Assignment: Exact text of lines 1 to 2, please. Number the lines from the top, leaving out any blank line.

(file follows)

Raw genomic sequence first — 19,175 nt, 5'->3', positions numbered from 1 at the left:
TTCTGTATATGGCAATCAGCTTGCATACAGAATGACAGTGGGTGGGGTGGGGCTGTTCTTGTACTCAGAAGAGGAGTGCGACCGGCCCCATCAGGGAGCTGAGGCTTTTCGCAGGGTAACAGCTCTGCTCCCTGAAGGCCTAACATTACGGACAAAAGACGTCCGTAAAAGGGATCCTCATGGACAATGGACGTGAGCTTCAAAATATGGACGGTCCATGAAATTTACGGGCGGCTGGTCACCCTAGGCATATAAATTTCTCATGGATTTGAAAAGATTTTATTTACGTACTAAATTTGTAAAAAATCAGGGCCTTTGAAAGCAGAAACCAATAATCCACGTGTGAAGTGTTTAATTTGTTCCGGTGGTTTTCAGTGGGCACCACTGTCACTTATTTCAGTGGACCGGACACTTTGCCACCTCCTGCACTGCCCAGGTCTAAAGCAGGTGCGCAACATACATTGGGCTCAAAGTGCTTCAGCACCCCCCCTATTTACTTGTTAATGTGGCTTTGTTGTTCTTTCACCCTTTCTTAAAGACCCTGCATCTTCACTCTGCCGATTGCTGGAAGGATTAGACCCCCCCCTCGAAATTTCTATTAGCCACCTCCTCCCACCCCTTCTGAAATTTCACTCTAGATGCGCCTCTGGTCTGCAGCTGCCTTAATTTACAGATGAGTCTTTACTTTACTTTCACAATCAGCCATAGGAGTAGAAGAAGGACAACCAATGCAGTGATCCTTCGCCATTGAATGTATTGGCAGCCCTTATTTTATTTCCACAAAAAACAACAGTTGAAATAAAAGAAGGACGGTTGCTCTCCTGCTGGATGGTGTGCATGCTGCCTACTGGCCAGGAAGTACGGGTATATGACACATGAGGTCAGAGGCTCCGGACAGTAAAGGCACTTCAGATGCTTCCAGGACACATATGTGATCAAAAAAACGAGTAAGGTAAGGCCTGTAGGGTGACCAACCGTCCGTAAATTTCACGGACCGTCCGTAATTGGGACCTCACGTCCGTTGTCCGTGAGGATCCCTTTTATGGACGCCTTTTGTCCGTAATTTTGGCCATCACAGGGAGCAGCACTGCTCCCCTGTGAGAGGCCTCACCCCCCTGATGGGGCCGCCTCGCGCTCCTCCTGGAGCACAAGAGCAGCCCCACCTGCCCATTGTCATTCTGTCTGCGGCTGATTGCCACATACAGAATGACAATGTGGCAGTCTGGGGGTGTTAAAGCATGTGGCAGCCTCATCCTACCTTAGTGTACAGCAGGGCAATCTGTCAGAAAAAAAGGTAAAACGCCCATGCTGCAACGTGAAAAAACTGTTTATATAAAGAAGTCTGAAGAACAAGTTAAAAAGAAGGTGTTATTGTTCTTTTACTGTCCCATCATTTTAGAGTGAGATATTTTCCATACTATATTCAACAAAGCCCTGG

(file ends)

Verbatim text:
Raw genomic sequence first — 19,175 nt, 5'->3', positions numbered from 1 at the left:
TTCTGTATATGGCAATCAGCTTGCATACAGAATGACAGTGGGTGGGGTGGGGCTGTTCTTGTACTCAGAAGAGGAGTGCGACCGGCCCCATCAGGGAGCTGAGGCTTTTCGCAGGGTAACAGCTCTGCTCCCTGAAGGCCTAACATTACGGACAAAAGACGTCCGTAAAAGGGATCCTCATGGACAATGGACGTGAGCTTCAAAATATGGACGGTCCATGAAATTTACGGGCGGCTGGTCACCCTAGGCATATAAATTTCTCATGGATTTGAAAAGATTTTATTTACGTACTAAATTTGTAAAAAATCAGGGCCTTTGAAAGCAGAAACCAATAATCCACGTGTGAAGTGTTTAATTTGTTCCGGTGGTTTTCAGTGGGCACCACTGTCACTTATTTCAGTGGACCGGACACTTTGCCACCTCCTGCACTGCCCAGGTCTAAAGCAGGTGCGCAACATACATTGGGCTCAAAGTGCTTCAGCACCCCCCCTATTTACTTGTTAATGTGGCTTTGTTGTTCTTTCACCCTTTCTTAAAGACCCTGCATCTTCACTCTGCCGATTGCTGGAAGGATTAGACCCCCCCCTCGAAATTTCTATTAGCCACCTCCTCCCACCCCTTCTGAAATTTCACTCTAGATGCGCCTCTGGTCTGCAGCTGCCTTAATTTACAGATGAGTCTTTACTTTACTTTCACAATCAGCCATAGGAGTAGAAGAAGGACAACCAATGCAGTGATCCTTCGCCATTGAATGTATTGGCAGCCCTTATTTTATTTCCACAAAAAACAACAGTTGAAATAAAAGAAGGACGGTTGCTCTCCTGCTGGATGGTGTGCATGCTGCCTACTGGCCAGGAAGTACGGGTATATGACACATGAGGTCAGAGGCTCCGGACAGTAAAGGCACTTCAGATGCTTCCAGGACACATATGTGATCAAAAAAACGAGTAAGGTAAGGCCTGTAGGGTGACCAACCGTCCGTAAATTTCACGGACCGTCCGTAATTGGGACCTCACGTCCGTTGTCCGTGAGGATCCCTTTTATGGACGCCTTTTGTCCGTAATTTTGGCCATCACAGGGAGCAGCACTGCTCCCCTGTGAGAGGCCTCACCCCCCTGATGGGGCCGCCTCGCGCTCCTCCTGGAGCACAAGAGCAGCCCCACCTGCCCATTGTCATTCTGTCTGCGGCTGATTGCCACATACAGAATGACAATGTGGCAGTCTGGGGGTGTTAAAGCATGTGGCAGCCTCATCCTACCTTAGTGTACAGCAGGGCAATCTGTCAGAAAAAAAGGTAAAACGCCCATGCTGCAACGTGAAAAAACTGTTTATATAAAGAAGTCTGAAGAACAAGTTAAAAAGAAGGTGTTATTGTTCTTTTACTGTCCCATCATTTTAGAGTGAGATATTTTCCATACTATATTCAACAAAGCCCTGG